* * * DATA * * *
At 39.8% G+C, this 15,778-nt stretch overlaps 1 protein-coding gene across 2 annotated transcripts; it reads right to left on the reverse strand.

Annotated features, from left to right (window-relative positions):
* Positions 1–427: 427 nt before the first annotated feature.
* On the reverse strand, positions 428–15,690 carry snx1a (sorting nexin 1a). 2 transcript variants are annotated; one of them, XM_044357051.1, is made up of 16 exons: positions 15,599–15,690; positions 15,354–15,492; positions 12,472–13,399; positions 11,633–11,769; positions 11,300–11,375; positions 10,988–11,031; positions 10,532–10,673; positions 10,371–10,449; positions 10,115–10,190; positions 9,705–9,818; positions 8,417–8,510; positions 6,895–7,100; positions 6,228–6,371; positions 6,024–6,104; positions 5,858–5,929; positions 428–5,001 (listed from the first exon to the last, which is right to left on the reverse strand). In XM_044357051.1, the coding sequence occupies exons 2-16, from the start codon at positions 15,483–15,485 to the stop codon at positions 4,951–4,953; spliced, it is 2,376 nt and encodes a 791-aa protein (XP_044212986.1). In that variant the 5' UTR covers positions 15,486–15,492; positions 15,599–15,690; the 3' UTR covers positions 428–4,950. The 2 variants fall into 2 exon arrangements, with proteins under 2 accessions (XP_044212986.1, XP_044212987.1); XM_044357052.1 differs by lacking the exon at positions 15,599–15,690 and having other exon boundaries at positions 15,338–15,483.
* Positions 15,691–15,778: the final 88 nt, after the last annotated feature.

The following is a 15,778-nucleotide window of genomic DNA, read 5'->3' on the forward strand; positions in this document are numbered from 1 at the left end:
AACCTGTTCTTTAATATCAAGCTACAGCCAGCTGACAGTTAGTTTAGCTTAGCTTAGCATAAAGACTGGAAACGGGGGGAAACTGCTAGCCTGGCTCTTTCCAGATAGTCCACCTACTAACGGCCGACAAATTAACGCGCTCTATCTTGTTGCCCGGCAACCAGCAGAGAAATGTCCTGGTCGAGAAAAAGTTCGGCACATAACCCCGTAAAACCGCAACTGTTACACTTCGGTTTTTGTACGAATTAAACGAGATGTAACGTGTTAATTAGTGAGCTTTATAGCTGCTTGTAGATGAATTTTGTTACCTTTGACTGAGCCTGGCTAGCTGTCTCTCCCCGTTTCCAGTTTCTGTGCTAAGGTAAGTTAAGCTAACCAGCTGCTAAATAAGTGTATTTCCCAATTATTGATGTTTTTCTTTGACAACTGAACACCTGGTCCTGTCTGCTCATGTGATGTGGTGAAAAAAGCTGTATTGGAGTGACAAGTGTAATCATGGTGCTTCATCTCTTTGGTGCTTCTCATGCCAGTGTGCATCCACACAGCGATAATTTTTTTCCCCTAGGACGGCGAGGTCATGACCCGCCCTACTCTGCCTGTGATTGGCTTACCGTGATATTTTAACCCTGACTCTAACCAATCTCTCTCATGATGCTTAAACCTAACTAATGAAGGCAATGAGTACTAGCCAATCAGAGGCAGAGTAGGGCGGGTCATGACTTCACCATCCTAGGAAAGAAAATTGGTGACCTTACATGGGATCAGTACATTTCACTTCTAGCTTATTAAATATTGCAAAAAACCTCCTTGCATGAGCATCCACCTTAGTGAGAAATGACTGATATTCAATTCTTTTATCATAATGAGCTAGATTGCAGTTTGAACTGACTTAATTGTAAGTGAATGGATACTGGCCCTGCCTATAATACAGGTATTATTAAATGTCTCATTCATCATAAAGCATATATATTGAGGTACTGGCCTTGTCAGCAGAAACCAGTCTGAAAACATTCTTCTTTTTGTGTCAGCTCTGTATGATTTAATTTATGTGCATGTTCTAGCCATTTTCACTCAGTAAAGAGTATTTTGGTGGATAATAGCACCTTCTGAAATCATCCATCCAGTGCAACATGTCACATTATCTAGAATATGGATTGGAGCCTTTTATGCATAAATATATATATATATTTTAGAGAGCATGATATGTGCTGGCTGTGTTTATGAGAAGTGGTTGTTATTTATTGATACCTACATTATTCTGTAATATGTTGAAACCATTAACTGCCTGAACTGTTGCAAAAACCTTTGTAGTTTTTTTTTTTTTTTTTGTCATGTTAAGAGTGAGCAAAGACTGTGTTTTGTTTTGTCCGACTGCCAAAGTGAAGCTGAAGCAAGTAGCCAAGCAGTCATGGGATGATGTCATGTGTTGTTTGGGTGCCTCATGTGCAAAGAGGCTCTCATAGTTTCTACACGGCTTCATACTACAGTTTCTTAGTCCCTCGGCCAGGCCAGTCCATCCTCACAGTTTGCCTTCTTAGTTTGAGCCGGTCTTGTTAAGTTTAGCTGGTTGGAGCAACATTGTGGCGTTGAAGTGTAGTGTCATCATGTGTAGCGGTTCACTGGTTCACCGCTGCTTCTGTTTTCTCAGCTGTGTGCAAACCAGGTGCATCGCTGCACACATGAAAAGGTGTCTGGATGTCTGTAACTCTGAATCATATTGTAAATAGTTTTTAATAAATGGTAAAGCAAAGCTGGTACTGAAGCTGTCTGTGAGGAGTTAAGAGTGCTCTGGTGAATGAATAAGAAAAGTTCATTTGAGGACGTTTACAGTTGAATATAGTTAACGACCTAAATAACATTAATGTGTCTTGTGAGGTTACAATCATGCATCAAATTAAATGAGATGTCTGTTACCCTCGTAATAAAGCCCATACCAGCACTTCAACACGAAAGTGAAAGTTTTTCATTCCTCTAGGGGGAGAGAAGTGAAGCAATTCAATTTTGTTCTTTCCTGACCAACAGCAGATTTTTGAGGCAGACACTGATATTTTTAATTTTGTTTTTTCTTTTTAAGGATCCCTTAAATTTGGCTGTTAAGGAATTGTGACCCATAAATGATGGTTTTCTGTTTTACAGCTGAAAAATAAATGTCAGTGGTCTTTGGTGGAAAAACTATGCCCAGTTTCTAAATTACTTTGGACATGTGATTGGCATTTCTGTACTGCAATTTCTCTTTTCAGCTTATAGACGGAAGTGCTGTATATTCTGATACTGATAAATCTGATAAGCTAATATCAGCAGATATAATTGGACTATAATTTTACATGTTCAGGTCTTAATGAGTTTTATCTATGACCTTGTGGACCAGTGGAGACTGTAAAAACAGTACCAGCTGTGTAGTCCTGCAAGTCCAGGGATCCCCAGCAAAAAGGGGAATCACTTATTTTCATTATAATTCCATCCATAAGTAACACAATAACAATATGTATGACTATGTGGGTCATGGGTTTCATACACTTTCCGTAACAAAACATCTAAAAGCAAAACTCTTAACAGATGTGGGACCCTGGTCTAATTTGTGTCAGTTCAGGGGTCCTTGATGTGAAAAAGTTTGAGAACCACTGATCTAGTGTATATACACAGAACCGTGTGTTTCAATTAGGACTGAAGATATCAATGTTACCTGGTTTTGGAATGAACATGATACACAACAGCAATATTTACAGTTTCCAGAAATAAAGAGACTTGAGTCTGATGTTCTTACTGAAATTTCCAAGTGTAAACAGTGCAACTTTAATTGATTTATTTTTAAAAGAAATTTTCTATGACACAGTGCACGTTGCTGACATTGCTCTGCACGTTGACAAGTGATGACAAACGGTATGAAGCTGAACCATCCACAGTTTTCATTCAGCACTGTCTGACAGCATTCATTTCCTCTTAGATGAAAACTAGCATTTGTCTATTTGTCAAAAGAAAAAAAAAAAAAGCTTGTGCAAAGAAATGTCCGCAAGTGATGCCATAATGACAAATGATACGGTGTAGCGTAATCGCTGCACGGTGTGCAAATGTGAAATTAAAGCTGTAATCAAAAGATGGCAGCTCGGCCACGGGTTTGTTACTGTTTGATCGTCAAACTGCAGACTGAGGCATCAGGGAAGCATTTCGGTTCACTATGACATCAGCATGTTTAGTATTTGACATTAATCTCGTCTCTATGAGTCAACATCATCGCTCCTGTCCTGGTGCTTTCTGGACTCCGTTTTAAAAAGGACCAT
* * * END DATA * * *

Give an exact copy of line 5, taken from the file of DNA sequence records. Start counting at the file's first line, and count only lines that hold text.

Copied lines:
* Positions 15,691–15,778: the final 88 nt, after the last annotated feature.